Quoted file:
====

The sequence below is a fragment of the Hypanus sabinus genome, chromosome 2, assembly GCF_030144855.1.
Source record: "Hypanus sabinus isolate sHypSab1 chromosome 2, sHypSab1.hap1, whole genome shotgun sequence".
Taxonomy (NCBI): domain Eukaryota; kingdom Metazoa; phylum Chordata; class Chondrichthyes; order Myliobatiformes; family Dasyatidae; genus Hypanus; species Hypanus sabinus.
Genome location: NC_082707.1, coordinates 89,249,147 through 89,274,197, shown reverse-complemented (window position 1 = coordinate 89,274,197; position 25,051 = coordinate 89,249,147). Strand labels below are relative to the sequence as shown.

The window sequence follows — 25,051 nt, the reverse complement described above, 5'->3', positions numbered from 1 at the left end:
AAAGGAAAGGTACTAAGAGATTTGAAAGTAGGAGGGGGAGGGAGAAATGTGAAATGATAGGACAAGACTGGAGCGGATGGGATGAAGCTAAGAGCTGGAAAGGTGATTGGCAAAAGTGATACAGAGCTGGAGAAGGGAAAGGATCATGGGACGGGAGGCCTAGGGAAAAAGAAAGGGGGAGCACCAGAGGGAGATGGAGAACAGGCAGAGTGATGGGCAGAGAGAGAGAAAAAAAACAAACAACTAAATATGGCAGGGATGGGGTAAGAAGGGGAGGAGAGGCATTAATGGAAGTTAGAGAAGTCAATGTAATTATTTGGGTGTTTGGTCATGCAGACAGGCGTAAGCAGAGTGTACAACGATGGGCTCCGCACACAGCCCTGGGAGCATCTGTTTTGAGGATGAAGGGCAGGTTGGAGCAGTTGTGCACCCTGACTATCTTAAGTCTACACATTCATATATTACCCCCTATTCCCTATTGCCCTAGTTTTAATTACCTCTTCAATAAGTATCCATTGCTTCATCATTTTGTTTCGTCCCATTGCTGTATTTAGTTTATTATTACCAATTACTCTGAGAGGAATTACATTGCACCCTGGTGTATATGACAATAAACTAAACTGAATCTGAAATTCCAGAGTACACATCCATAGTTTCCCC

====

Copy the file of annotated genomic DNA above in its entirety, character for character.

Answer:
The sequence below is a fragment of the Hypanus sabinus genome, chromosome 2, assembly GCF_030144855.1.
Source record: "Hypanus sabinus isolate sHypSab1 chromosome 2, sHypSab1.hap1, whole genome shotgun sequence".
Taxonomy (NCBI): domain Eukaryota; kingdom Metazoa; phylum Chordata; class Chondrichthyes; order Myliobatiformes; family Dasyatidae; genus Hypanus; species Hypanus sabinus.
Genome location: NC_082707.1, coordinates 89,249,147 through 89,274,197, shown reverse-complemented (window position 1 = coordinate 89,274,197; position 25,051 = coordinate 89,249,147). Strand labels below are relative to the sequence as shown.

The window sequence follows — 25,051 nt, the reverse complement described above, 5'->3', positions numbered from 1 at the left end:
AAAGGAAAGGTACTAAGAGATTTGAAAGTAGGAGGGGGAGGGAGAAATGTGAAATGATAGGACAAGACTGGAGCGGATGGGATGAAGCTAAGAGCTGGAAAGGTGATTGGCAAAAGTGATACAGAGCTGGAGAAGGGAAAGGATCATGGGACGGGAGGCCTAGGGAAAAAGAAAGGGGGAGCACCAGAGGGAGATGGAGAACAGGCAGAGTGATGGGCAGAGAGAGAGAAAAAAAACAAACAACTAAATATGGCAGGGATGGGGTAAGAAGGGGAGGAGAGGCATTAATGGAAGTTAGAGAAGTCAATGTAATTATTTGGGTGTTTGGTCATGCAGACAGGCGTAAGCAGAGTGTACAACGATGGGCTCCGCACACAGCCCTGGGAGCATCTGTTTTGAGGATGAAGGGCAGGTTGGAGCAGTTGTGCACCCTGACTATCTTAAGTCTACACATTCATATATTACCCCCTATTCCCTATTGCCCTAGTTTTAATTACCTCTTCAATAAGTATCCATTGCTTCATCATTTTGTTTCGTCCCATTGCTGTATTTAGTTTATTATTACCAATTACTCTGAGAGGAATTACATTGCACCCTGGTGTATATGACAATAAACTAAACTGAATCTGAAATTCCAGAGTACACATCCATAGTTTCCCC